May 17, 2020

Aetna Inc aims to be part of 15 healthcare exchanges

Third largest U.S. health insurer
state-based exchanges
2 min
Aetna Inc aims to be part of 15 healthcare exchanges
Third largest U.S. health insurer Aetna Inc said it aims to be part of about 15 healthcare exchanges being set up under government reforms. The health...

Third largest U.S. health insurer Aetna Inc said it aims to be part of about 15 healthcare exchanges being set up under government reforms.

The health insurer said it believes that an increase in the number of customers from the new market places will contribute to its growth.

An estimated 30 million more people are anticipated to join the insured over the next decade because of the U.S. Patient Protection and Affordable Act of 2010.

The states have until December 14 to decide whether they will participate in a state-based, federal or partnership exchange.

Further, about 18 states have said they will create their own state-based exchanges and 18 others plan to default a federal exchange. According to Aetna executives, the shift to exchanges is fundamentally changing the managed care business.  

Mark Bertolini, CEO said, “More and more consumers are going to be buying their healthcare, even if the employer-sponsored system survives.”  Aetna also said, the profits will be helped by cost controls and the growth of carefully managed care companies, networks of doctors that work together and the expansion in government programs, such as Medicare for the elderly and Medicaid for the poor. 

The U.S health insurer expects the earnings of $5.40 a share in 2013, below the analyst estimates of $5.52 a share.  Aetna said it expects the deal to close in the middle of next year. Aetna’s outlook is based on the cautious view of the economy and one in which unemployment remains at about 7..5% and interest rate returns remain extremely low.

Aetna Inc, is an American managed health care company providing consumer directed health care insurance products and services including medical, pharmaceutical, detal, behavioral health, group life, long-term care and medical management capabilities.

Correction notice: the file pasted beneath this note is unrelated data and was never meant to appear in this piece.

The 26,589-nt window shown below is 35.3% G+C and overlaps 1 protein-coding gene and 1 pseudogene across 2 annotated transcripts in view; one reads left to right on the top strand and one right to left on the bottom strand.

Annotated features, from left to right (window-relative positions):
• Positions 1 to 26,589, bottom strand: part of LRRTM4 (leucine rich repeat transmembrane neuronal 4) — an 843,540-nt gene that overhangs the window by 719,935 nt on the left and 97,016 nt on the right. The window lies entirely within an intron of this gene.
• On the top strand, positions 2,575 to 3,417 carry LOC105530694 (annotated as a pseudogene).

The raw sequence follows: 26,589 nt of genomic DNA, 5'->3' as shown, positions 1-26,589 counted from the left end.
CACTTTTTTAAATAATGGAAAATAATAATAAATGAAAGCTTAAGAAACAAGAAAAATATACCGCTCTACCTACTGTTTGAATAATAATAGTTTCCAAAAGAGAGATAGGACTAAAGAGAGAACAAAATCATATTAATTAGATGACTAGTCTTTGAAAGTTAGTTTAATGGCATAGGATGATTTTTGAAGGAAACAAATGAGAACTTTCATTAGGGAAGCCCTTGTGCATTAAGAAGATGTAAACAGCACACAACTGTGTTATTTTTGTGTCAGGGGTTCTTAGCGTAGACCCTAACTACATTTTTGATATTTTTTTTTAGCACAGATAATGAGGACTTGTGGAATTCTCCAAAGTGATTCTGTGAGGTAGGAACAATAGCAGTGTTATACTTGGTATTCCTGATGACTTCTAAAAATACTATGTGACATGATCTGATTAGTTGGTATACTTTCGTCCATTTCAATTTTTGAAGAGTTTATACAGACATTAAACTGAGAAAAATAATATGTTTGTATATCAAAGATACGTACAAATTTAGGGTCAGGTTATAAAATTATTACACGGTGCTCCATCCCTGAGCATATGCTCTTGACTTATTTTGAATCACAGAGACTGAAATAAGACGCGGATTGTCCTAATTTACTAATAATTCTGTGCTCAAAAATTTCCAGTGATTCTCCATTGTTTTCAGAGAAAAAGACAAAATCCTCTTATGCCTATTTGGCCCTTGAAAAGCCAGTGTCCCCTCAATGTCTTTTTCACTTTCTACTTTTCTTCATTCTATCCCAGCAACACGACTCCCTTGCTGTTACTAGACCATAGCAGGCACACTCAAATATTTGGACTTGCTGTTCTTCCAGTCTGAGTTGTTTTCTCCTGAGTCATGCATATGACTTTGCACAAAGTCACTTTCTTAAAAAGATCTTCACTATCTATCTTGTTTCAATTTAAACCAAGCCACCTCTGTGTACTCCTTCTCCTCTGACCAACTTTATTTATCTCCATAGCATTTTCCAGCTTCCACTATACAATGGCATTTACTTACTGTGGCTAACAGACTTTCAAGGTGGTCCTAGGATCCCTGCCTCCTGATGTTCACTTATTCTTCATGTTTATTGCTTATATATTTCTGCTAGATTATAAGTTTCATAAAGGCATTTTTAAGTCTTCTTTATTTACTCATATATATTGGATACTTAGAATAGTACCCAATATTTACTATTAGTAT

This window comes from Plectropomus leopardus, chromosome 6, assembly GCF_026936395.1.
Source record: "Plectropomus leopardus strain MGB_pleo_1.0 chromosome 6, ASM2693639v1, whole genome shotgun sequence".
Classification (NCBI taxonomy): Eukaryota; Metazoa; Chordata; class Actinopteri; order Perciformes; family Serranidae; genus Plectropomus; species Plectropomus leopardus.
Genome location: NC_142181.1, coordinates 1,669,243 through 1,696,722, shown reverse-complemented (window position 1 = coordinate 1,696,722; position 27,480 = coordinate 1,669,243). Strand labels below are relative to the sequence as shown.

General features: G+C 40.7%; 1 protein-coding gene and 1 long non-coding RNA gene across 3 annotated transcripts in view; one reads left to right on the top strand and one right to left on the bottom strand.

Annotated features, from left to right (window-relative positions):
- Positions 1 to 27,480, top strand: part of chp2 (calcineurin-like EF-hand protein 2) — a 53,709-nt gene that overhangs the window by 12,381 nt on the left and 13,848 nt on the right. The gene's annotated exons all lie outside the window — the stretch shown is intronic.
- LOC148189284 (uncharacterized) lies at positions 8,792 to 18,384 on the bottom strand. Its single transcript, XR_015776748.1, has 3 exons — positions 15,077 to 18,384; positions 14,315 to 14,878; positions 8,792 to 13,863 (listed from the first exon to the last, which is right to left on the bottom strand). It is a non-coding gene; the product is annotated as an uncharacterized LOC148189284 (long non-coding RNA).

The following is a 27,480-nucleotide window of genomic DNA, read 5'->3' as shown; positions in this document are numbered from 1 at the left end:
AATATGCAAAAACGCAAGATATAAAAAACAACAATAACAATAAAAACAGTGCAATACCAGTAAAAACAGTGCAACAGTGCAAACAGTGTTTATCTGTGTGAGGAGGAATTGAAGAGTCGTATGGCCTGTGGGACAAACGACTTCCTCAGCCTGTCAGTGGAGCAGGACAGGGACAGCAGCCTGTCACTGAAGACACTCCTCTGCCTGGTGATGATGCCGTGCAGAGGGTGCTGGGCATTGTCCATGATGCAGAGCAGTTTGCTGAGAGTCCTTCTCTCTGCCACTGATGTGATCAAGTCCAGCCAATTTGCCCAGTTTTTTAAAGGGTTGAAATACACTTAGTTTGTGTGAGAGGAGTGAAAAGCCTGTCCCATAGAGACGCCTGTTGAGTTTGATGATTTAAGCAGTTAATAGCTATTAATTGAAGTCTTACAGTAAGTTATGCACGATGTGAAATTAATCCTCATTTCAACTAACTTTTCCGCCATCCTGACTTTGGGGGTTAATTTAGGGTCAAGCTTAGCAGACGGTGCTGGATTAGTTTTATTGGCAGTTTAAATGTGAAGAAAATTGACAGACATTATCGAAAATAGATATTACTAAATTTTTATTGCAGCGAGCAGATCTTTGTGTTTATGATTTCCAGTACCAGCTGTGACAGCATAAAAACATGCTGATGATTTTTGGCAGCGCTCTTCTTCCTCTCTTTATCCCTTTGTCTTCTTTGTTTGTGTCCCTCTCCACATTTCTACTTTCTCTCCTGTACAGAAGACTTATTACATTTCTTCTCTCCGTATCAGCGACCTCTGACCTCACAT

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Jul 28, 2021

5 mins with... Johannes Bhakdi, Quantgene

3 min
5 mins with... Johannes Bhakdi, Quantgene
Johannes Bhakdi, CEO of Quantgene, tells us about their approach to identifying new COVID-19 variants

Quantgene is a US biotech company that uses AI and the cloud to do genomic testing. It was founded in 2015 to focus on cancer - integrating advanced genomics and molecular diagnostics systems with the cloud and AI systems. 

CEO Johannes Bhakdi tells us Quantgene is the first COVID-19 testing company to fully integrate variant identification - we find out more. 

Given the new Delta and Lambda variants, is the coronavirus mutating at a faster rate than most viruses?
The reason SARS-COV2 is mutating on a perceived higher rate is not that the individual viruses mutate at a higher rate, but that the base population infected with the virus is vastly higher. The absolute rate of global mutations is a direct function of how many people have the virus at any given point in time. Since this is a global pandemic, and tens of millions have been infected, we see more mutations. 

That makes it more unpredictable, because any single mutation that has an evolutionary advantage - like the Delta variant - can then take over and spread even faster.  

What is the usual process for testing and analysing viral mutations? 

The most effective tool for analysing mutations is Whole Viral Genome sequencing. It allows you to read out the entire genome of the virus. Once the wet-lab sequencing is complete, we use this information to map it against what is called a "reference genome", meaning the classic SARS-COV2 genome. This allows us to then see any differences between the investigated sample and the baseline genome of SARS COV2. 

We then use these differences to map them against a database of known mutations, like the Delta variant. That way we can see if we are dealing with any known variant, and if we have a new variant at our hands, as well as determine what this new variant does to the spike protein and how likely it is to be a problem with antigens and vaccines, based on the changed protein structure. This last step is not easy and not clear-cut, and there is some speculation into the determination of how problematic the mutated proteins are. 

 What does Quantgene do differently?  

At Quantgene, we are focusing on solving problems for our clients - may it be employers, movie productions or governments. That means we ensure that our client gets the COVID protection they need in the fastest possible time frame and at the highest precision possible - mostly at or below market prices. 

We are bringing together technologies like RT-PCR testing and mutation profiling/sequencing, as well as advanced bioinformatics and computational resources to ensure high-quality results are being delivered seamlessly. 

We are also adding important components such as real-time cloud software and medical services to it. Simply put, we turn the COVID problem into a one-click seamless solution that works better than others, so companies and government clients don't have to deal with laboratories, medical or software providers who point fingers at each other and fail to deliver in time and with high precision. COVID is too dangerous and important to risk falling short.     

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